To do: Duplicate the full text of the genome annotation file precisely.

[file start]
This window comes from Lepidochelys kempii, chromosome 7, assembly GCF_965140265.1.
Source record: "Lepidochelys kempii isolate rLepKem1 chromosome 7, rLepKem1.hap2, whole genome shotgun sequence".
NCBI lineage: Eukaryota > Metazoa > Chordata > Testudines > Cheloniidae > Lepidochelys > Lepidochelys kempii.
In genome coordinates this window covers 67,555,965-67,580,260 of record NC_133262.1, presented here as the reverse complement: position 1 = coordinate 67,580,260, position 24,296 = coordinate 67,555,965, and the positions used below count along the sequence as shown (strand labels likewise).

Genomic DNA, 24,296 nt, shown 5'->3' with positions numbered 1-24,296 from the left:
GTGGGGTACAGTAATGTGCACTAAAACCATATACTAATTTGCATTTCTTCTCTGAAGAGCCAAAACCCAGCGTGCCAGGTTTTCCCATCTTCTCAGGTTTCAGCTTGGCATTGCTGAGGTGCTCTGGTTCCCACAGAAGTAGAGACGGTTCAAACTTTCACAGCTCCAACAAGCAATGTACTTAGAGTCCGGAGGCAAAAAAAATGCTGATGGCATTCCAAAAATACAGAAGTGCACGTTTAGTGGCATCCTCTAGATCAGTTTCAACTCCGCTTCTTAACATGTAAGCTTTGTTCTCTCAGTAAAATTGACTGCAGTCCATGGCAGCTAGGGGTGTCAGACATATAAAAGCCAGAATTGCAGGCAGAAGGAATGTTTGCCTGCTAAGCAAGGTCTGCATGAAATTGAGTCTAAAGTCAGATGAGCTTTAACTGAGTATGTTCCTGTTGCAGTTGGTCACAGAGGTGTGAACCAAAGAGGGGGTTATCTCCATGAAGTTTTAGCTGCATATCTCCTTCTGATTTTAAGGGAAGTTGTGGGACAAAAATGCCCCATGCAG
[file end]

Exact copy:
This window comes from Lepidochelys kempii, chromosome 7, assembly GCF_965140265.1.
Source record: "Lepidochelys kempii isolate rLepKem1 chromosome 7, rLepKem1.hap2, whole genome shotgun sequence".
NCBI lineage: Eukaryota > Metazoa > Chordata > Testudines > Cheloniidae > Lepidochelys > Lepidochelys kempii.
In genome coordinates this window covers 67,555,965-67,580,260 of record NC_133262.1, presented here as the reverse complement: position 1 = coordinate 67,580,260, position 24,296 = coordinate 67,555,965, and the positions used below count along the sequence as shown (strand labels likewise).

Genomic DNA, 24,296 nt, shown 5'->3' with positions numbered 1-24,296 from the left:
GTGGGGTACAGTAATGTGCACTAAAACCATATACTAATTTGCATTTCTTCTCTGAAGAGCCAAAACCCAGCGTGCCAGGTTTTCCCATCTTCTCAGGTTTCAGCTTGGCATTGCTGAGGTGCTCTGGTTCCCACAGAAGTAGAGACGGTTCAAACTTTCACAGCTCCAACAAGCAATGTACTTAGAGTCCGGAGGCAAAAAAAATGCTGATGGCATTCCAAAAATACAGAAGTGCACGTTTAGTGGCATCCTCTAGATCAGTTTCAACTCCGCTTCTTAACATGTAAGCTTTGTTCTCTCAGTAAAATTGACTGCAGTCCATGGCAGCTAGGGGTGTCAGACATATAAAAGCCAGAATTGCAGGCAGAAGGAATGTTTGCCTGCTAAGCAAGGTCTGCATGAAATTGAGTCTAAAGTCAGATGAGCTTTAACTGAGTATGTTCCTGTTGCAGTTGGTCACAGAGGTGTGAACCAAAGAGGGGGTTATCTCCATGAAGTTTTAGCTGCATATCTCCTTCTGATTTTAAGGGAAGTTGTGGGACAAAAATGCCCCATGCAG